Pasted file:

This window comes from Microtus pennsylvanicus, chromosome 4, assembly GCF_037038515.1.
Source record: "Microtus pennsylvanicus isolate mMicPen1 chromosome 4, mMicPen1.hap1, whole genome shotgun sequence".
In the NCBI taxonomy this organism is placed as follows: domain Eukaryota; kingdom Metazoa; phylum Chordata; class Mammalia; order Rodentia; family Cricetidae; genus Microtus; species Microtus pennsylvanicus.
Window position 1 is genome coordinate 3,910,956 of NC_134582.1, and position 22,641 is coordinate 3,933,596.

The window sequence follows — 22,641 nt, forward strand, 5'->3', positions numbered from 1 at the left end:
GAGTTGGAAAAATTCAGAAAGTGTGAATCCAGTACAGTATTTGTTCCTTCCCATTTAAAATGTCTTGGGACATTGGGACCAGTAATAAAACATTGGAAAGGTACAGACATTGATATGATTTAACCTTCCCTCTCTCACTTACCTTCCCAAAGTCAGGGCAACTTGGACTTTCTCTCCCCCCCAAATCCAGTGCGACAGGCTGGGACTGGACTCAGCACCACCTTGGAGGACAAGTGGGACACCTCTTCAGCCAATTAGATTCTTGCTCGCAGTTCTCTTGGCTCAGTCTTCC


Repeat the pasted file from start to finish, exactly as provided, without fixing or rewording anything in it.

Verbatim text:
This window comes from Microtus pennsylvanicus, chromosome 4, assembly GCF_037038515.1.
Source record: "Microtus pennsylvanicus isolate mMicPen1 chromosome 4, mMicPen1.hap1, whole genome shotgun sequence".
In the NCBI taxonomy this organism is placed as follows: domain Eukaryota; kingdom Metazoa; phylum Chordata; class Mammalia; order Rodentia; family Cricetidae; genus Microtus; species Microtus pennsylvanicus.
Window position 1 is genome coordinate 3,910,956 of NC_134582.1, and position 22,641 is coordinate 3,933,596.

The window sequence follows — 22,641 nt, forward strand, 5'->3', positions numbered from 1 at the left end:
GAGTTGGAAAAATTCAGAAAGTGTGAATCCAGTACAGTATTTGTTCCTTCCCATTTAAAATGTCTTGGGACATTGGGACCAGTAATAAAACATTGGAAAGGTACAGACATTGATATGATTTAACCTTCCCTCTCTCACTTACCTTCCCAAAGTCAGGGCAACTTGGACTTTCTCTCCCCCCCAAATCCAGTGCGACAGGCTGGGACTGGACTCAGCACCACCTTGGAGGACAAGTGGGACACCTCTTCAGCCAATTAGATTCTTGCTCGCAGTTCTCTTGGCTCAGTCTTCC